23 NOVEMBER 1962, Page 56

The Most Distressful Country

The Great Hunger, Ireland, 1845-49. By Cecil Woodham-Smith. (Hamish Hamilton. 30s.)

THERE are events in a nation's history that are watersheds. The American Civil War is one. I think that the First World War (in France and Britain) and the Second World War (in Ger- many) are events of this kind. The great official disasters, Flodden, Mohacs, Kossovo, Aughrim, were disasters for the ruling class. Some of them may not have been disasters for the mass of the people. My friend Sir James Fergusson is all for Culloden, as is, naturally, the House of Windsor. But there are disasters so complete that there is no palliation. This was it. For the Jews it was Hitler. For the Irish it was Lord John Russell (later the first Earl Russell) and, above all, Sir Charles Trevelyan, Macaulay's brother-in-law and ancestor of a numerous, distinguished and complacent posterity.

Famine is an old phenomenon. It is normal over a great part of the world today. But the one great famine of Western Europe in modern times took place under British rule (I shall say under English rule) at a time when famines could be dealt with, as they were by France and Prussia. It was in the reign of Good Queen Vic- toria that men, women and children died by the hundreds of thousands in conditions that were not repeated in Europe until Hitler's time.

In this book, Mrs. Woodham-Smith has blown the gaff on the Whig tradition. This is a book of great learning, but it is still more a book of great passion. Mrs. Woodham-Smith is, by birth, a Fitzgerald, and there are suppressed but moving allusions to the difference between the landlord families who had some regard for their duties and the others (the majority?) who, in face of the most horrible catastrophe in Western Europe since the Thirty Years' War, wanted simply 'their rent' squeezed out from tenantry who were literally starving to death, but saved up their corn and cattle to pay the landlords. For if you didn't pay your rent you were evicted, a fate much worse than death, while if you paid your rent you might, might, get relief. Of course, the gamble often didn't come off. You and your children died, so you lost your holding anyway.

Why, in what was the richest 'community' in the world, the 'United Kingdom of Great Britain and Ireland'? For two reasons, One was that England was governed by doctrinaires, John Russell, Charles Trevelyan. The other was that the United Kingdom was a fraud. The 'mere Irish' weren't included. They were rebellious,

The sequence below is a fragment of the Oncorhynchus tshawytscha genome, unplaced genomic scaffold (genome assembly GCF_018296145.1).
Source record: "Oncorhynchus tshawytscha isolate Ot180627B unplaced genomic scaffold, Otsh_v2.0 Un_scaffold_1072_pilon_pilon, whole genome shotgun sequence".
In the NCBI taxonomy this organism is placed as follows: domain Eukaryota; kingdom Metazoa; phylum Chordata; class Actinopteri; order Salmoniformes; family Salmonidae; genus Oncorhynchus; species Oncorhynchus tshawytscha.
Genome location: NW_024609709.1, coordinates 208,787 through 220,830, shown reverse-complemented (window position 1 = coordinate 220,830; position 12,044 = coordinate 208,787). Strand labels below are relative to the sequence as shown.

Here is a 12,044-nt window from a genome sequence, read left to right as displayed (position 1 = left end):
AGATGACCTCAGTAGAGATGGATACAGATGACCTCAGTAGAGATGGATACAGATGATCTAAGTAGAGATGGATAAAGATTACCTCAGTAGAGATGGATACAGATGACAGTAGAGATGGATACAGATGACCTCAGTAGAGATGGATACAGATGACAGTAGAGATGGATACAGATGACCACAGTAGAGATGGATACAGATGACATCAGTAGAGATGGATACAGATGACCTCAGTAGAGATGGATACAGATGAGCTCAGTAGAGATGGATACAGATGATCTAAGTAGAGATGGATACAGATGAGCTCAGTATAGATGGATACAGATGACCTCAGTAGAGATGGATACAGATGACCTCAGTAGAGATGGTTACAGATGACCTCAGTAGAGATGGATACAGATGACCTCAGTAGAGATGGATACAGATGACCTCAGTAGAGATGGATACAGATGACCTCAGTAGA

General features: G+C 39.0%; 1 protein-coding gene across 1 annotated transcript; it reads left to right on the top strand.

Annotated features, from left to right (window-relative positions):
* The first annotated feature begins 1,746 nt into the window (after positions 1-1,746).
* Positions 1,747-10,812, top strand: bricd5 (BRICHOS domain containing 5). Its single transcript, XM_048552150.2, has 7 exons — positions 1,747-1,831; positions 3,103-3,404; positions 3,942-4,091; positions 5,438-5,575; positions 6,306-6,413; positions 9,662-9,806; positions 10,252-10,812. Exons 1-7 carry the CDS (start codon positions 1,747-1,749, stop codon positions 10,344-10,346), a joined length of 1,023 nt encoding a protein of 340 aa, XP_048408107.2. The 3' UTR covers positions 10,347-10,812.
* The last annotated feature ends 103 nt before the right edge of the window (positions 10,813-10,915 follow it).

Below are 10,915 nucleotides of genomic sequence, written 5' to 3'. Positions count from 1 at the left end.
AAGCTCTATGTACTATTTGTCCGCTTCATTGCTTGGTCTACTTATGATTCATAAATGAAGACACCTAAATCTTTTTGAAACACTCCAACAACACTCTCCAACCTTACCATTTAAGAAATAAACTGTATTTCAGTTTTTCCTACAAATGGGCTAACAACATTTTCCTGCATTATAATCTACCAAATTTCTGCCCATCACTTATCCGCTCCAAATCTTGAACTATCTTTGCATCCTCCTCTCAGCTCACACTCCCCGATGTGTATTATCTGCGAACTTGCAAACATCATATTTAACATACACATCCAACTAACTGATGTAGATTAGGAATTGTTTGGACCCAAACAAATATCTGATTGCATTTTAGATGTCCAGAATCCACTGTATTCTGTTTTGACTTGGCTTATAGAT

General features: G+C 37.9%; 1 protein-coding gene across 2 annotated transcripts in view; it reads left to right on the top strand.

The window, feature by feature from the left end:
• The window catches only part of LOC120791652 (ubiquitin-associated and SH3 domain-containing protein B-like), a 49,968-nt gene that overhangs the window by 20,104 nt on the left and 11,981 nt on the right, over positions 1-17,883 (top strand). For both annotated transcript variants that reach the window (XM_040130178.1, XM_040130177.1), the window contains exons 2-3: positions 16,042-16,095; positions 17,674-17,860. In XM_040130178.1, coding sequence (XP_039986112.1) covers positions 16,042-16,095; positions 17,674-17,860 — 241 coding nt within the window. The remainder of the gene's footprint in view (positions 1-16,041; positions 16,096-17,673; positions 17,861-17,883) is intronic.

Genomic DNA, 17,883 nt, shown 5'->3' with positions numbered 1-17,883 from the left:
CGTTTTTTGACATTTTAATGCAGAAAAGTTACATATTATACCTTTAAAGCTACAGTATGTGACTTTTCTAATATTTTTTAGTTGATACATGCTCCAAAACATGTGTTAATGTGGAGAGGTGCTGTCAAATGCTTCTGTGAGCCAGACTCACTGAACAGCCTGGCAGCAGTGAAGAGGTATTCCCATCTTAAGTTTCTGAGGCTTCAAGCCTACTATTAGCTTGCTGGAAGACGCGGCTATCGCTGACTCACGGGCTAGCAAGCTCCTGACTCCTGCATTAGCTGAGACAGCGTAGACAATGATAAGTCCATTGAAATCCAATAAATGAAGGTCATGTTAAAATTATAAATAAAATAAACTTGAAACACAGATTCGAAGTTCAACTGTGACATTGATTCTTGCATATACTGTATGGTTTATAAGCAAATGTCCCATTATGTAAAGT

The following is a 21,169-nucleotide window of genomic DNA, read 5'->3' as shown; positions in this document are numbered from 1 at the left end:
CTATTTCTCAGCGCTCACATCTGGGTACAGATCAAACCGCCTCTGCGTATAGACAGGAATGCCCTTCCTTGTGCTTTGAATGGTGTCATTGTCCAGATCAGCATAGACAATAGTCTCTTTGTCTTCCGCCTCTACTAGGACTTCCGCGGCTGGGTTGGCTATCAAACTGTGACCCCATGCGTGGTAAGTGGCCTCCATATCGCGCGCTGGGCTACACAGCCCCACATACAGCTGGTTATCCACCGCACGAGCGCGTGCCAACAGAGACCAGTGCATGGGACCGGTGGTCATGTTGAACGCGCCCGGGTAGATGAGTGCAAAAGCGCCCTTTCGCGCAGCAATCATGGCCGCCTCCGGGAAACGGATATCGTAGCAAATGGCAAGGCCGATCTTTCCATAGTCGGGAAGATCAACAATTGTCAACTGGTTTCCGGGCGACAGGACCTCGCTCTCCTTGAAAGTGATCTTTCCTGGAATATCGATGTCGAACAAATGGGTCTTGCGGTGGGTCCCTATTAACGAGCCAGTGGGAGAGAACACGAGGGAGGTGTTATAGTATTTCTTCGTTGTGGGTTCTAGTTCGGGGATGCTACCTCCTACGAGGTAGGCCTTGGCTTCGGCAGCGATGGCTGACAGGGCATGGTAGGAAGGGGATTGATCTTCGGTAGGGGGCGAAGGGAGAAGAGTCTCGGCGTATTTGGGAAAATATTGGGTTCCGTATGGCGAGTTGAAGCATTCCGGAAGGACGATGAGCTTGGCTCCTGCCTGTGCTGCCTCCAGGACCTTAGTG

ungrateful—and Papists. They were uninterest- ing, unlike the delightful Italians who were being bullied by those dreadful Austrians. They were foreign (they were, but they hadn't asked to join the United Kingdom).

So all the problems of the difficult and possibly scarcely viable Irish economy were pushed on one side. There was a picture of Sir Roger de Coverley and his loyal tenantry, so Dublin Castle was always relying on a social structure that didn't exist. (To do 'the Castle' justice, they knew more than their masters in London, above all than the Whigs.) The Whigs—for it was, as Mrs. Woodham- Smith writes, one of the disasters of a disastrous epoch that Peel, for reasons that had little or nothing to do with Ireland, was replaced by that ineffable ass, the first Earl Russell. As Sydney Smith wrote, commenting on Russell's

complacency, 'John Russell would take cony nand of the Channel Fleet or cut for the stone at ten minutes' notice.' He had his way: as Charles Gavan Duffy put it, he left Ireland like a corpse on the dissecting table: But the real villain of the piece is NlacaulaY's brother-in-law, Sir Charles Trevelyan of the well- known Northumberland family. One of the many faults of Sir Charles Trevelyan was that he was a repentant Celt. With a name like Trevelyan, he could hardly pass as 'Anglo-Saxon,' so he announced that ha was a converted Celt; he had learned sense. This illusion may have cost some hundreds of thousands of unfortunate Irish Celts their lives.